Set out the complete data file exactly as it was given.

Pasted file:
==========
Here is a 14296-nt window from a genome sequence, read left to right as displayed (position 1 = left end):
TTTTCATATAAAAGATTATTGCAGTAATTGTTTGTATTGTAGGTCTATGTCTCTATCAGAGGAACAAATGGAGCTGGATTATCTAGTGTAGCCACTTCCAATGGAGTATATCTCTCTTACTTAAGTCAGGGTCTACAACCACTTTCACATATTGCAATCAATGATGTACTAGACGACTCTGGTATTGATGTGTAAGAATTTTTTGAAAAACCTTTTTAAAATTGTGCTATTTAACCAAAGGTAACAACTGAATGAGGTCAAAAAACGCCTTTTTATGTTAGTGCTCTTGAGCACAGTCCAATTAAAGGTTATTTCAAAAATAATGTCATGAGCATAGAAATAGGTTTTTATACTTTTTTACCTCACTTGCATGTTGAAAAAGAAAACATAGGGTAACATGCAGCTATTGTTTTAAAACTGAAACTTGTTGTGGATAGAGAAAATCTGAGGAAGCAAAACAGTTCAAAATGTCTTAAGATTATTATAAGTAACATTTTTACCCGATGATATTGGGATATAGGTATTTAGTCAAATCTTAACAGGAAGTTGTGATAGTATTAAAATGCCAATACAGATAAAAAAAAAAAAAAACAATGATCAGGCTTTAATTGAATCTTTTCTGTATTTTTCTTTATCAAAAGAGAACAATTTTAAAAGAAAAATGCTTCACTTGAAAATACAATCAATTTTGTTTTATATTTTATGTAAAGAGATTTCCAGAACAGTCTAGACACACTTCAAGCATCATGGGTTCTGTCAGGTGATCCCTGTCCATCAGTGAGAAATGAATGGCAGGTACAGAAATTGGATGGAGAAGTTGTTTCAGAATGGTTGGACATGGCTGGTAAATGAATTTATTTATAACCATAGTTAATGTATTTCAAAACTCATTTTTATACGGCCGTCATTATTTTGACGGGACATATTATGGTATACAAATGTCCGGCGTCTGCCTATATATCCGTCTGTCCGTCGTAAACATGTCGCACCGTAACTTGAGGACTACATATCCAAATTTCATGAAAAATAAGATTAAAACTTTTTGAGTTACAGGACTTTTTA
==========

Here is a 14296-nt window from a genome sequence, read left to right as displayed (position 1 = left end):
TTTTCATATAAAAGATTATTGCAGTAATTGTTTGTATTGTAGGTCTATGTCTCTATCAGAGGAACAAATGGAGCTGGATTATCTAGTGTAGCCACTTCCAATGGAGTATATCTCTCTTACTTAAGTCAGGGTCTACAACCACTTTCACATATTGCAATCAATGATGTACTAGACGACTCTGGTATTGATGTGTAAGAATTTTTTGAAAAACCTTTTTAAAATTGTGCTATTTAACCAAAGGTAACAACTGAATGAGGTCAAAAAACGCCTTTTTATGTTAGTGCTCTTGAGCACAGTCCAATTAAAGGTTATTTCAAAAATAATGTCATGAGCATAGAAATAGGTTTTTATACTTTTTTACCTCACTTGCATGTTGAAAAAGAAAACATAGGGTAACATGCAGCTATTGTTTTAAAACTGAAACTTGTTGTGGATAGAGAAAATCTGAGGAAGCAAAACAGTTCAAAATGTCTTAAGATTATTATAAGTAACATTTTTACCCGATGATATTGGGATATAGGTATTTAGTCAAATCTTAACAGGAAGTTGTGATAGTATTAAAATGCCAATACAGATAAAAAAAAAAAAAAACAATGATCAGGCTTTAATTGAATCTTTTCTGTATTTTTCTTTATCAAAAGAGAACAATTTTAAAAGAAAAATGCTTCACTTGAAAATACAATCAATTTTGTTTTATATTTTATGTAAAGAGATTTCCAGAACAGTCTAGACACACTTCAAGCATCATGGGTTCTGTCAGGTGATCCCTGTCCATCAGTGAGAAATGAATGGCAGGTACAGAAATTGGATGGAGAAGTTGTTTCAGAATGGTTGGACATGGCTGGTAAATGAATTTATTTATAACCATAGTTAATGTATTTCAAAACTCATTTTTATACGGCCGTCATTATTTTGACGGGACATATTATGGTATACAAATGTCCGGCGTCTGCCTATATATCCGTCTGTCCGTCGTAAACATGTCGCACCGTAACTTGAGGACTACATATCCAAATTTCATGAAAAATAAGATTAAAACTTTTTGAGTTACAGGACTTTTTA